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Marketing? How sexy is a "plant-based diet" vs. being a 4'6" caveman who is middle aged by 12?<br><br><div class="quote-container"><span>Quote:</span>
<div class="quote-block">Originally Posted by <strong>Digger</strong> <a href="/forum/post/3026396"><img alt="View Post" class="inlineimg" src="/img/forum/go_quote.gif" style=""></a><br><br>
Exactly... I love it when the 30-bananas a day people say that they are consuming a natural diet, when 'bananas' weren't even edible until fairly recently.</div>
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30 bananas a day! These folks are better than paleo supporters though I am not sure if they exist outside of the Internet.
 

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<div class="quote-container"><span>Quote:</span>
<div class="quote-block">When the women got on the prehistoric diet, their health improved, blood pressure dropped, lost weight, etc. so the prehistoric diet is superior to SAD and will probably help them live longer.</div>
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I'm talking about the ACTUAL diet eaten by prehistoric humans. Which is not necessarily something we'd want to emulate if in fact that is what we were doing instead of giving a catchy name to a diet loosely based on a fantasy. 'Paleo' or 'prehistoric' diets are only slightly more historically accurate than Racquel Welch in "One Million Years BC".<br><br>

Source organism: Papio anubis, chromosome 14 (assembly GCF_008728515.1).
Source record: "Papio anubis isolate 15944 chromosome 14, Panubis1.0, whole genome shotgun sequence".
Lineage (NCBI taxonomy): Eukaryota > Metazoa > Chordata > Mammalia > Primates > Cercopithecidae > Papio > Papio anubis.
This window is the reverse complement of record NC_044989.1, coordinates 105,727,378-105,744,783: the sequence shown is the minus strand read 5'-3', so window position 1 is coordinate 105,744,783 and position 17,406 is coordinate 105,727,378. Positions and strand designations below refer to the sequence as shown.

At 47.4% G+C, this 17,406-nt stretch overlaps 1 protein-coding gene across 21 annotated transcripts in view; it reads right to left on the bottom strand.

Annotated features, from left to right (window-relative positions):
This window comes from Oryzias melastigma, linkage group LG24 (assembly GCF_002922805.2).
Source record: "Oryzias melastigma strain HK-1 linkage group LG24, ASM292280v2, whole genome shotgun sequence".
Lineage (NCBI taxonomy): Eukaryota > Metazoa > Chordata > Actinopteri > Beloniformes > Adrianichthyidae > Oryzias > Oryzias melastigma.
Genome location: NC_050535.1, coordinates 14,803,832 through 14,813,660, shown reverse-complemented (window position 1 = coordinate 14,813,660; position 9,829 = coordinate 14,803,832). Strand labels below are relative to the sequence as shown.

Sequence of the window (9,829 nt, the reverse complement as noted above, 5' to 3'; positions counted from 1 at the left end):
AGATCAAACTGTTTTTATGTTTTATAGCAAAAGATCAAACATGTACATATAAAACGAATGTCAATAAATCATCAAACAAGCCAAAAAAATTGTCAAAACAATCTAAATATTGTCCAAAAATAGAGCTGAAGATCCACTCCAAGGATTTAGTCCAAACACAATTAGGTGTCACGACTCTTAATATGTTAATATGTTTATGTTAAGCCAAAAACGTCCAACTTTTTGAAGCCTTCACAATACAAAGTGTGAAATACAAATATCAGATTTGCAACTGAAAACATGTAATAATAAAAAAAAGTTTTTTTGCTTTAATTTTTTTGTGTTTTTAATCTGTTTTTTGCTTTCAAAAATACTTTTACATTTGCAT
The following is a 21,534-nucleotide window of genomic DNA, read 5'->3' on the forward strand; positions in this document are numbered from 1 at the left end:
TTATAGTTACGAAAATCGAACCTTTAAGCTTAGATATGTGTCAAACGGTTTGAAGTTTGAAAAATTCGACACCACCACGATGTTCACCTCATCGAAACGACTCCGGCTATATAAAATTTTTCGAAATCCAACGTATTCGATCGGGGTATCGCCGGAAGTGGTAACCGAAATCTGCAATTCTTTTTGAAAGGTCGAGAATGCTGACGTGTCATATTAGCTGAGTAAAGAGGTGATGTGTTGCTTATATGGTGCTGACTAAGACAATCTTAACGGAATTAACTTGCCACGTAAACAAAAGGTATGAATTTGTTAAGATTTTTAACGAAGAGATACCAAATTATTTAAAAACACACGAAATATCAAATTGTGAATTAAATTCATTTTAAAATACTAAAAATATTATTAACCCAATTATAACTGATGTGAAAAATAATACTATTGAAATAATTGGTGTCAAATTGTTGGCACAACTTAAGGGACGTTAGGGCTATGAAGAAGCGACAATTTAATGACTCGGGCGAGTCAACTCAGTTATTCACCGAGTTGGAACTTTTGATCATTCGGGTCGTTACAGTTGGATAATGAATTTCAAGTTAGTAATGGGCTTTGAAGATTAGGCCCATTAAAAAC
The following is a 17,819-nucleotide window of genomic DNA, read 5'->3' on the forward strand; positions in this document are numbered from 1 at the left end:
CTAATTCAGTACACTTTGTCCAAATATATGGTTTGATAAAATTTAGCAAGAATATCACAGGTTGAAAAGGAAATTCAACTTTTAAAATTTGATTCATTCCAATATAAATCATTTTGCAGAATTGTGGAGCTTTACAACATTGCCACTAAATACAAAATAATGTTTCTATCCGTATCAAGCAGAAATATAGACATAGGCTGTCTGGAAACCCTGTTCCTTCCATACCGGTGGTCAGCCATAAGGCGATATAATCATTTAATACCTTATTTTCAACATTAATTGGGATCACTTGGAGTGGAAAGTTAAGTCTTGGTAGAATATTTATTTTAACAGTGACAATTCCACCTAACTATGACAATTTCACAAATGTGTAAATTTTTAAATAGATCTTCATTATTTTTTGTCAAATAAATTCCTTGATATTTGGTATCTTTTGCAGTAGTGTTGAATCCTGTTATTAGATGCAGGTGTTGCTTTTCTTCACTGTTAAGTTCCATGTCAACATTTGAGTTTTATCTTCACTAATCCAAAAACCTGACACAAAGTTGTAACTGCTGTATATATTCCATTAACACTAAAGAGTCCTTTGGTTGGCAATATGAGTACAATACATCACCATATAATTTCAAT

In particular, a diet that is in reality based on prehistoric human diets would involve significant insect consumption. Which I rarely see mentioned by paleofantasists, let alone put into practice.<br><br><div class="quote-container"><span>Quote:</span>
<div class="quote-block">almost every non-animal source of food we think of wasn't around yet.</div>
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The phrase 'non-animal' isn't necessary. The breeds used for consumption are also the result of selective breeding. Even 'wild' animals have been selectively hunted to promote or repress characteristics. Not as neat and tidy a process as the breeding of livestock but similar.<br><br>
This so called 'prehistoric' diet may be wonderful, but it has little to do with prehistoric human diets. 19th century popular fiction, yes, prehistory, no. It could be called the "Kalamazoo diet" or whatever silly thing strikes a chord.
 

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<div class="quote-container"><span>Quote:</span>
<div class="quote-block">Originally Posted by <strong>mollycakes</strong> <a href="/forum/post/3025012"><img alt="View Post" class="inlineimg" src="/img/forum/go_quote.gif" style=""></a><br><br>
I'm glad he is throwing vegan suggestions out there to a widespread audience. That being said, Dr. Oz is a whack-a doodle.</div>
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Love your word choice and completely agree.